At a glance, some of the topics covered during Penn’s two-week course seem to have little in common, including water rescues, hunting accidents, and space medicine. The unifying theme is practicing emergency medicine without the tools and staffing available at a fully equipped medical center.

Clear communication, important in any field of medicine, is of particular importance in the wild, said Zold, citing the example of when she helped treat the climber on Mount Everest.

The physician was part of a group making a nine-day trek to one of Everest’s base camps when they came across their fellow climber sitting by the side of the trail at an altitude of 13,000 feet.

The woman was suffering from confusion and nausea, clear signs of altitude sickness, Zold determined. Yet the visibly ill climber still insisted she was OK, and that she merely needed to rest for a bit.

Zold gently persuaded the distressed climber that she needed to turn around, a tricky conversation given that the woman, like anyone who attempts the climb, had spent months preparing for it.

“People are very committed at that point,” said Zold, who along with other members of her group cut short their own climb in order to help the ailing climber back down to safety.

The explosion scenario

For the explosion training exercise, four students played the role of responders. Eight other students, along with an assistant instructor in the course, pretended to be the victims.

Brooke Bernardin, a fourth-year medical student from suburban Boston, took on the role of team leader, setting up a command post near the site of the imaginary explosion after the immediate danger was past.

The other three responders fanned out across the surrounding field to assess the casualties. They divided up the task by geographic sector, each running off to render preliminary aid to three victims apiece.

A reasonable instinct, but unfortunately, not the best choice in this case, the course instructors told them afterward. The nine victims were scattered so far apart from each other that the responders were unable to keep them all under constant observation.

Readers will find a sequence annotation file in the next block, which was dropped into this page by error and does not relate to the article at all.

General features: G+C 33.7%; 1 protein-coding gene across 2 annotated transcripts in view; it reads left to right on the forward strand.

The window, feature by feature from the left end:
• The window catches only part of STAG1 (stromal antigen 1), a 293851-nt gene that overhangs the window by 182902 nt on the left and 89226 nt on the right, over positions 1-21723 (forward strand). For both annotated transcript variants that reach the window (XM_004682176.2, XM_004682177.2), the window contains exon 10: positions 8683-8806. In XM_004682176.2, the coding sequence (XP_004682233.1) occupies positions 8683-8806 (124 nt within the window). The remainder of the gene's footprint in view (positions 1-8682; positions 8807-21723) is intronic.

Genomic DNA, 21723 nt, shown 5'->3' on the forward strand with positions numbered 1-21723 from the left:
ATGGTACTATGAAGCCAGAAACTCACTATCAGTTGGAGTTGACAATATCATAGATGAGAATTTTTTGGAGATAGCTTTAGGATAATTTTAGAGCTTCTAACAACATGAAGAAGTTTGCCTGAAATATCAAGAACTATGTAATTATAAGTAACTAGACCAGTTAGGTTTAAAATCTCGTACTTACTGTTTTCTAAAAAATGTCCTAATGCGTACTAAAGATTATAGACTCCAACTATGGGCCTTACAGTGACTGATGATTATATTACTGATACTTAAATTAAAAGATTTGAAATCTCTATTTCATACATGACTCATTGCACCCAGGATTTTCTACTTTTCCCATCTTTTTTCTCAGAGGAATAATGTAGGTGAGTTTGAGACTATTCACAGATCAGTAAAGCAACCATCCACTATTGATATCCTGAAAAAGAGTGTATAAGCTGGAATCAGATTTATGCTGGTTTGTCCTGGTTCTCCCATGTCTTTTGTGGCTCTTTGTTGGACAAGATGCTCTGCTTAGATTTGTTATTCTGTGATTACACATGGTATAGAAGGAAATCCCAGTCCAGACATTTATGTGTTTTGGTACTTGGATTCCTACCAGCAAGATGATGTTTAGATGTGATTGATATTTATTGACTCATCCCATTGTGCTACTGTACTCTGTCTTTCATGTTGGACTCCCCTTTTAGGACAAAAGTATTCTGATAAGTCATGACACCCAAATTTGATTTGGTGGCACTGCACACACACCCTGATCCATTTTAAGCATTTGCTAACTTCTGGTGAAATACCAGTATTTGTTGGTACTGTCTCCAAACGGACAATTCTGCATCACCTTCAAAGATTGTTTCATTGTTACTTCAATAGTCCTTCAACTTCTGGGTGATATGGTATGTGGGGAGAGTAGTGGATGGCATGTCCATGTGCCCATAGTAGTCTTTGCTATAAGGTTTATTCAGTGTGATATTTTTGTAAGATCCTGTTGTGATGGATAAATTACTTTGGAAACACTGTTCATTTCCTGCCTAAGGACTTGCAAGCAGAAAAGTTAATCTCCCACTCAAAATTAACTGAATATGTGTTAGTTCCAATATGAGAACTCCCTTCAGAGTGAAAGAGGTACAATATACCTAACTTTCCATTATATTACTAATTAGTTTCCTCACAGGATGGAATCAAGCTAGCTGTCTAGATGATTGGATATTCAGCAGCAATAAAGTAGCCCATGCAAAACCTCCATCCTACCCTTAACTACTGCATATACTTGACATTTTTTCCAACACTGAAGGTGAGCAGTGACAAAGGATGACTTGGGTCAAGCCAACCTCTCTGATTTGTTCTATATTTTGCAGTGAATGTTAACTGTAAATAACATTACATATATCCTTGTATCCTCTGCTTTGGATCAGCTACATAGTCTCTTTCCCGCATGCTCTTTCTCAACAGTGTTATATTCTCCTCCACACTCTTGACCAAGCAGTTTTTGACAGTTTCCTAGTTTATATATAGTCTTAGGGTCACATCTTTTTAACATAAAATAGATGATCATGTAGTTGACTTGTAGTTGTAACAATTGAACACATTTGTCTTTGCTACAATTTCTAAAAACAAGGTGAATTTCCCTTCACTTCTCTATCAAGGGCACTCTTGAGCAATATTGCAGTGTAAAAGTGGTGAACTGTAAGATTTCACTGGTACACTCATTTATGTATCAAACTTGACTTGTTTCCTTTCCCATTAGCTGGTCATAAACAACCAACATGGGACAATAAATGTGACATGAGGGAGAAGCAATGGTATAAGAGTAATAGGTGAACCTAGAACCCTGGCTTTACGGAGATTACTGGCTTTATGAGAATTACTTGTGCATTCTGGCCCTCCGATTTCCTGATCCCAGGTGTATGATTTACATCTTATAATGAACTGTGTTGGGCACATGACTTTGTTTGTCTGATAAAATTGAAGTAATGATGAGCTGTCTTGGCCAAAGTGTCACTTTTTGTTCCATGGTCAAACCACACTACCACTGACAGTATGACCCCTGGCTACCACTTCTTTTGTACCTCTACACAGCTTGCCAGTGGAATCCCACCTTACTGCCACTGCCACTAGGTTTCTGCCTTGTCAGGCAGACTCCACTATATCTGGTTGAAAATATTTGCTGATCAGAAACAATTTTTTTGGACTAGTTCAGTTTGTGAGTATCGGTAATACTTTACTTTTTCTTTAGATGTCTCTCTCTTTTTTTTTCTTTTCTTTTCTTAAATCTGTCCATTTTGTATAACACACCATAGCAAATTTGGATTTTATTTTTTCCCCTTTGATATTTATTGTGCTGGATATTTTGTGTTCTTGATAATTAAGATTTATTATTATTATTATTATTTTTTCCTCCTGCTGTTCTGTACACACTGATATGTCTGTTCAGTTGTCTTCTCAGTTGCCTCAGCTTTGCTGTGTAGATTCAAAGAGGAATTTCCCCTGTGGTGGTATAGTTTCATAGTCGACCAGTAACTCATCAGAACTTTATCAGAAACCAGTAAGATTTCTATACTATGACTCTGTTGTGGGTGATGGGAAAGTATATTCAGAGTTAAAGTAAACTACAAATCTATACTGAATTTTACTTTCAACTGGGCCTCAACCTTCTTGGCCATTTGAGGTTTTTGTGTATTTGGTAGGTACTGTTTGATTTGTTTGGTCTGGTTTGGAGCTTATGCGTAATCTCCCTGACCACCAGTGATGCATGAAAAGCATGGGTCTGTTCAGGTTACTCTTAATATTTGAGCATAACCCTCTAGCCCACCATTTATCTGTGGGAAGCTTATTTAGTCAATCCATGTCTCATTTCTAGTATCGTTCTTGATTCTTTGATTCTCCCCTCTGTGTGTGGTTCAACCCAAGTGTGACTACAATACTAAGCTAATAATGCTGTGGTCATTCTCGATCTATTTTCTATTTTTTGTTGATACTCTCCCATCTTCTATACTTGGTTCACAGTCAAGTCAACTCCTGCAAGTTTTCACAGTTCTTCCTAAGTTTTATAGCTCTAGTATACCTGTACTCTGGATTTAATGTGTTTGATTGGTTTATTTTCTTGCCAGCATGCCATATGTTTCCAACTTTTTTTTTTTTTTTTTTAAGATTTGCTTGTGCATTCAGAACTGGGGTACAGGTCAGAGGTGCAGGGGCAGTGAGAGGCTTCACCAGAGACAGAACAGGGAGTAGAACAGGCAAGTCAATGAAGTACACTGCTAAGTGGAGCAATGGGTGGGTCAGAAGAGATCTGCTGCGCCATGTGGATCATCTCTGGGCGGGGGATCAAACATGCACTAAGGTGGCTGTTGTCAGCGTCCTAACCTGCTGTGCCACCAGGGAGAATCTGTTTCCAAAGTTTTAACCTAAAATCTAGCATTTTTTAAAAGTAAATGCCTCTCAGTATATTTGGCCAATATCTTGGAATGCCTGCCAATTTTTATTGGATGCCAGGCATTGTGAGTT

As a result, one of the nine “died” from a potentially treatable condition called tension pneumothorax, in which air enters the chest cavity as the result of traumatic injury, pressing against the lungs to the extent that they can collapse.

In a post-incident debriefing session, Bar suggested a better approach: Designate two rescuers to carry the nine victims to a central location where they could be continuously monitored by a third responder. Bernardin’s role, quarterbacking the rescue effort via walkie-talkie, would remain unchanged.

That way, the team could get the most worrisome cases into a rescue helicopter or ambulance as soon as they arrived, said Bar, who is the director of emergency preparedness for Penn’s four Philadelphia hospitals.

“Sometimes the best medicine is diesel. Get them to the hospital,” he said.

The students were dismayed.

“We executed a poor game plan,” said North, the third-year student from Minnesota.

“It wasn’t the most efficient,” said Bernardin, the team leader.

Instructors Zold and Bar told them not to be hard on themselves. For a first effort, they had done a good job.

Before the two-week course was over, they would be asked to respond to two more simulations of mass casualty events: one at Penn Presbyterian Medical Center in West Philadelphia, the other during an overnight camping trip in the Watchung Reservation nature preserve in northern New Jersey.

“They’ll get a little better each time,” Bar said.